Using too many voices can also contribute to a clicking synth. A voice refers to an individual instance of a sound that is being played at the same time. When too many voices are being played simultaneously, it can cause the processing algorithms to struggle and lead to clicks and other unwanted artifacts.
Let’s say our synth is set to reproduce no more than 16 voices at the same time. If the synth patch has 9 voices, they’ll add up to 18 as soon as two notes overlap. This requires the synth to shut down 2 voices from the previous triggered note immediately in order to stay within the 16 voices limit.
The solution can be turning up the maximum voice count or turning down the unison.
Generally, the latter is the better choice since most sounds don’t actually need many voices to sound as detuned as you want them to.
Heavy full-band or OTT compression can also cause a clicking synth. Compression is used to control the dynamic range of a sound, making it more consistent in volume. When compression is applied too heavily, it can make this problem manifest for the same wavelength reason as stated previously.
OTT, in particular, can be problematic since it can spread the click across multiple bands, making it harder to deal with while maintaining OTT as part of the chain.
The same thing stands for when using gates.
A problem with the phase not restarting at a Zero-Crossing point, especially on sine wave-based or similar wavetables, can also cause a clicking synth. The phase of a wave refers to its position in its cycle, and the zero-crossing point is the point at which the wave passes through zero amplitude. When the phase is not restarted at the zero-crossing point, it’s reproduced as a very short square wave, causing the synth to click.
Finally, a problematic cutoff frequency of filter types with steep notches can also contribute to a clicking synth. Filters are used to control the frequency content of a sound, and the cutoff frequency is the point at which the filter begins to reduce the level of the sound. When the cutoff frequency is set to a value that doesn’t work well with your specific frequency content (made up of the number of harmonics, their specific relative distribution, and also the note being played), it’s possible to experience clicks.
If your MIDI pattern doesn’t move much from the problematic note, you can fine-tune the filter and leave it static; otherwise, you can use the key tracking function, if available, to make the filter move accordingly with the triggered note and see if that solves your problem.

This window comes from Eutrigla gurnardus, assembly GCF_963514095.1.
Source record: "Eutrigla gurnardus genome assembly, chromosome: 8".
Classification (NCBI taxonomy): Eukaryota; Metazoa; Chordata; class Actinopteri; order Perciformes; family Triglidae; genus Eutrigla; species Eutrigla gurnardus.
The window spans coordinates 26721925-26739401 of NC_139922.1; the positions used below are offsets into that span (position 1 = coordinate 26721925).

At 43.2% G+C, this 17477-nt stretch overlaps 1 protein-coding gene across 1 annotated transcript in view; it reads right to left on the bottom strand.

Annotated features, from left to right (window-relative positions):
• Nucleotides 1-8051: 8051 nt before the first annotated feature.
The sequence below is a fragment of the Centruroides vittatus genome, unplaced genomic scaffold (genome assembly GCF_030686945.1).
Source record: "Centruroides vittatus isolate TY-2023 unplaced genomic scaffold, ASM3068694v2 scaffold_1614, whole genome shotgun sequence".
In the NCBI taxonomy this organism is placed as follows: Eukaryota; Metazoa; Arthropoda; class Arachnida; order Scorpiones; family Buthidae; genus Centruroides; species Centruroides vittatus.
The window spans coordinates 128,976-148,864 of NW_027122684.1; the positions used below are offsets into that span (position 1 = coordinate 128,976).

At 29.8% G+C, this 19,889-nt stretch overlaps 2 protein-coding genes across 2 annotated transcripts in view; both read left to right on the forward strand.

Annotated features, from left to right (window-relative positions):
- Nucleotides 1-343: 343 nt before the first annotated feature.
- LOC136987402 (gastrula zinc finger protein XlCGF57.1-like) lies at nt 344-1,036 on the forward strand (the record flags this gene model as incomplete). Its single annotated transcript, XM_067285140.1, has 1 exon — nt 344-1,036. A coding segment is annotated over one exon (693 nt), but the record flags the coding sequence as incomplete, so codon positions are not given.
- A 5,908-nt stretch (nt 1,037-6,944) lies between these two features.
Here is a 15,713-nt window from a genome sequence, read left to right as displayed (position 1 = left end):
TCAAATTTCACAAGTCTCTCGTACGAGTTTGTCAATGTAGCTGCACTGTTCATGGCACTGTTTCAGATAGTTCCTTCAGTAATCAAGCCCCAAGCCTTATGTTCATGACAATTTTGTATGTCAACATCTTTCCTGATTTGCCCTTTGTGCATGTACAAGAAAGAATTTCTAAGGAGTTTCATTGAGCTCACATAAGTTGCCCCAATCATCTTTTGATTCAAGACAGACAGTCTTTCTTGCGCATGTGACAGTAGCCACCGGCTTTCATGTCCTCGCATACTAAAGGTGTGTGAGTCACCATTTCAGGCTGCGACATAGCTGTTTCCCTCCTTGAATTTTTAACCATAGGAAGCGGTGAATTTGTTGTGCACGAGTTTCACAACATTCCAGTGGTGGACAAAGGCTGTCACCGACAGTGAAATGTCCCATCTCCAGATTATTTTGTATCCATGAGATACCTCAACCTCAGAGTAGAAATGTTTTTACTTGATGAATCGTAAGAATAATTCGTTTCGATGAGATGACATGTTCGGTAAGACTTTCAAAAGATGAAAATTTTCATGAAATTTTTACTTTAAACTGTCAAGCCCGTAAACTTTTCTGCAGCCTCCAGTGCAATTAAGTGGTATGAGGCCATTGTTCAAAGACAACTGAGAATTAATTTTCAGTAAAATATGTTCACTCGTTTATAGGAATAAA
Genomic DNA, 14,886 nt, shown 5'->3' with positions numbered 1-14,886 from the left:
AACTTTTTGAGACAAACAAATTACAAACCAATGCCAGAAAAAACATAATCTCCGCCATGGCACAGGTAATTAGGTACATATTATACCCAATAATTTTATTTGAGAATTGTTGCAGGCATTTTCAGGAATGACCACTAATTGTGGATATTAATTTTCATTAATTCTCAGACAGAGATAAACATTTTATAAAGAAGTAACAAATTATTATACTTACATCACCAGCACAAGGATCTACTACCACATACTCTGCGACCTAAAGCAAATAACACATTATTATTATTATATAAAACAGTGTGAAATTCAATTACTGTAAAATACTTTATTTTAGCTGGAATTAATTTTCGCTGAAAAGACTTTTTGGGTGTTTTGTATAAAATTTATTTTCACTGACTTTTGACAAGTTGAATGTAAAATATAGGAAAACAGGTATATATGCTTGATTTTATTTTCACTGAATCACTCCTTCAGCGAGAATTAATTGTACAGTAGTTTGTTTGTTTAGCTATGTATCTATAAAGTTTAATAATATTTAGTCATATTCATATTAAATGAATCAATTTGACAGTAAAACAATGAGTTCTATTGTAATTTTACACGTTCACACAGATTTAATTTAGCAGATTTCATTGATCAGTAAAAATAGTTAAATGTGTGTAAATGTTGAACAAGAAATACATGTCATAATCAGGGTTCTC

Fixing clicks outside the synth
If nothing worked, it’s time to move to the post-processing stage.
In the case of sounds with little or no harmonic content, you can opt for a lowpass filter. This is a viable solution when using sidechain compression on sub-bass, too, as the quick and drastic change in volume can disrupt wave cycles far from Zero-Crossing points. Just make sure you aren’t killing the harmonics of the sound, changing it in a way that doesn’t reflect the intended big picture.
If the click happens at a very low volume and the sound allows it to, consider using a Gate if it doesn’t kill the envelope or change it in an undesired way.
If the patch has reverb or delay going on, consider turning them off, placing the gate, and then following with the disabled effects afterward.
This way, you won’t kill the decay of the reverb or truncate the reflections of the delay while still dealing with the click.
This procedure also ensures the click isn’t being reverberated or reproduced by the delay.
Lastly, you can print the patch to audio and fix the problem with volume automation and clip fades. This is the most time-consuming solution, and it also requires you to have the patch designed with no need for eventual changes. That being said, it’s been listed at the bottom of the article because it’s the last resort that comes to my mind.
If your synth is clicking, it’s mostly due to you overloading software and hardware excessively for no tangible improvement or things happening too fast and disrupting wave cycles (especially the longest ones).